THE AFRICAN QUEEN, 1951, Paramount, 105 min. Dir. John Huston. Gin-soaked captain Humphrey Bogart decides to take pity on skinny, psalm-singin-g spinster Katharine Hepburn after her brother is killed in a German attack during WWI – and instead, winds up falling in love, and ferrying her downriver to launch a suicidal assault on a German warship! Brilliantly adapted from the C.S. Forester novel by Huston and James Agee (with uncredited help from Peter Viertel, whose novel White Hunter, Black Heart was inspired by his time in Africa during filming), and photographed by legendary British cinematographer, Jack Cardiff.

>> Also showing at The Egyptian Theatre, December 3.

 

 

Saturday December 10 - 2:00 PM

THE ADVENTURES OF ROBIN HOOD, 1938, Warner Bros., 103 min. Dirs. Michael Curtiz & William Keighley. Comparable to opening a gilded storybook in what is commonly acknowledged as one of the most beautiful, spectacular early Technicolor films. Swashbuckling Errol Flynn ("Welcome to Sherwood-!!") rescues lovely Olivia de Havilland from the evil clutches of Claude Rains and Basil Rathbone in a rousing adventure for the ages.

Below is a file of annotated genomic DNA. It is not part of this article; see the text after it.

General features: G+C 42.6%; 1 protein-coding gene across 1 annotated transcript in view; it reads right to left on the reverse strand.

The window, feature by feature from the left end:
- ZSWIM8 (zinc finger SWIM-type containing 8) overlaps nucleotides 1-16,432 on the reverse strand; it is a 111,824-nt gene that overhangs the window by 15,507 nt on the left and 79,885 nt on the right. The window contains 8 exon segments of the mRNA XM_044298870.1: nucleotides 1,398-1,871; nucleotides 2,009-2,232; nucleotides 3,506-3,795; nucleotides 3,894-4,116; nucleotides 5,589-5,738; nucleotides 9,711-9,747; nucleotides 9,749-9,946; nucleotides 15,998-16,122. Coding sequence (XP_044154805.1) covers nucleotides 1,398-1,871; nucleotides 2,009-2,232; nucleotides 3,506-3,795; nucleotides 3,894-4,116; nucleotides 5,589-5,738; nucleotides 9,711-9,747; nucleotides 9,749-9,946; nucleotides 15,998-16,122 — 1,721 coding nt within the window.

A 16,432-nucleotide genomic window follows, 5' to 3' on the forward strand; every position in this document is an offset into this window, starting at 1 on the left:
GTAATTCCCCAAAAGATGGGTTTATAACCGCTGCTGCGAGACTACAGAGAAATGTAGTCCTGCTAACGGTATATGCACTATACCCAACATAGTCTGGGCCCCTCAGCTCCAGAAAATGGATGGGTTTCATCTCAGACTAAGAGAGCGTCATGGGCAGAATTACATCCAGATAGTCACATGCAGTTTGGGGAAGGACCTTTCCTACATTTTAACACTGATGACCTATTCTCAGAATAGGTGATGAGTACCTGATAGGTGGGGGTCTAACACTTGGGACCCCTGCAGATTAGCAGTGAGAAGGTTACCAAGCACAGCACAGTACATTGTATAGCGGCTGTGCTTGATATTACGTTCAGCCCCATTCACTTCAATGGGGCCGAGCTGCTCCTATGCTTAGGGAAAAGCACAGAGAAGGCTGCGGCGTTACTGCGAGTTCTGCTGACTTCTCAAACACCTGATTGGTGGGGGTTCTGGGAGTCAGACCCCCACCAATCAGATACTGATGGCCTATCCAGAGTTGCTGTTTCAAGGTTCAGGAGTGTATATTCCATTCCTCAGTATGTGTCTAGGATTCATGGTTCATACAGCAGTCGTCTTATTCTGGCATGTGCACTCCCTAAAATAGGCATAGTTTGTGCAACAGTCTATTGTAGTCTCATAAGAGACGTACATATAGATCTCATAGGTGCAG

An Aero Theatre Exclusive!

 

 

Saturday December 10 - 7:30 PM

THE GREATEST SHOW ON EARTH, 1952, Paramount, 153 min. Cecil B. de Mille’s wildly entertaining big-top spectacle stars Charlton Heston as a tight-lipped, two-fisted circus foreman pursued by lonely acrobat Betty Hutton and slinky elephant trainer Gloria Grahame, while trying to contend with train wrecks, clowns on the lam and more. "I can’t say what would’ve happened if GREATEST SHOW hadn’t come when it did, but that secured my place as an important performer long enough for me to get a few turns at bat." – Heston.

An Aero Theatre Exclusive!

 

 

Sunday, December 11 – 5:00 PM

THE TEN COMMANDMENTS, 1956, Paramount, 220 min. "Let his name be stricken from every pillar and obelisk!," orders imperious pharaoh Yul Brynner, as favored son-turned-religious rebel Heston prepares to lead his people from bondage in Egypt. Cecil B. De Mille’s glorious remake of his earlier 1923 TEN COMMANDMENTS emphasized the colossal spectacle of the Biblical epic, but never downplayed the tremendous human emotions at the core of the story. Look for Heston’s three-month old, son Fraser as the baby Moses in the bulrushes. Actresses Lisa Mitchell & Paula Morgan will appear for discussion following the film.

An Aero Theatre Exclusive!